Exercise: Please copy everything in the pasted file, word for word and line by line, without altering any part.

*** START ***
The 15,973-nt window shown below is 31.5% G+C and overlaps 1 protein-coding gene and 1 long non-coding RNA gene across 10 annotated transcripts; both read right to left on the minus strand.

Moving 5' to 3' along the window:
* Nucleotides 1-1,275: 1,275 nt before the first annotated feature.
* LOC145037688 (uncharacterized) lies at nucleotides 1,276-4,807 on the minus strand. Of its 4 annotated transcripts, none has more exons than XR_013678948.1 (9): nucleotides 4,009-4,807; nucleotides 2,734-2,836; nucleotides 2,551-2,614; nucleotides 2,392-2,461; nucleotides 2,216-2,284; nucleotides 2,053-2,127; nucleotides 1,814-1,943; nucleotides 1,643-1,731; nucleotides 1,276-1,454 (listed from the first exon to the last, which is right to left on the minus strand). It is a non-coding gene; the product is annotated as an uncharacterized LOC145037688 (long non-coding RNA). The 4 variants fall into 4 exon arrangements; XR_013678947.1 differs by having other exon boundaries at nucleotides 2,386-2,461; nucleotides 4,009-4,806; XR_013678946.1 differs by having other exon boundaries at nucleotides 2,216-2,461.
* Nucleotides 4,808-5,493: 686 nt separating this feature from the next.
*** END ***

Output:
The 15,973-nt window shown below is 31.5% G+C and overlaps 1 protein-coding gene and 1 long non-coding RNA gene across 10 annotated transcripts; both read right to left on the minus strand.

Moving 5' to 3' along the window:
* Nucleotides 1-1,275: 1,275 nt before the first annotated feature.
* LOC145037688 (uncharacterized) lies at nucleotides 1,276-4,807 on the minus strand. Of its 4 annotated transcripts, none has more exons than XR_013678948.1 (9): nucleotides 4,009-4,807; nucleotides 2,734-2,836; nucleotides 2,551-2,614; nucleotides 2,392-2,461; nucleotides 2,216-2,284; nucleotides 2,053-2,127; nucleotides 1,814-1,943; nucleotides 1,643-1,731; nucleotides 1,276-1,454 (listed from the first exon to the last, which is right to left on the minus strand). It is a non-coding gene; the product is annotated as an uncharacterized LOC145037688 (long non-coding RNA). The 4 variants fall into 4 exon arrangements; XR_013678947.1 differs by having other exon boundaries at nucleotides 2,386-2,461; nucleotides 4,009-4,806; XR_013678946.1 differs by having other exon boundaries at nucleotides 2,216-2,461.
* Nucleotides 4,808-5,493: 686 nt separating this feature from the next.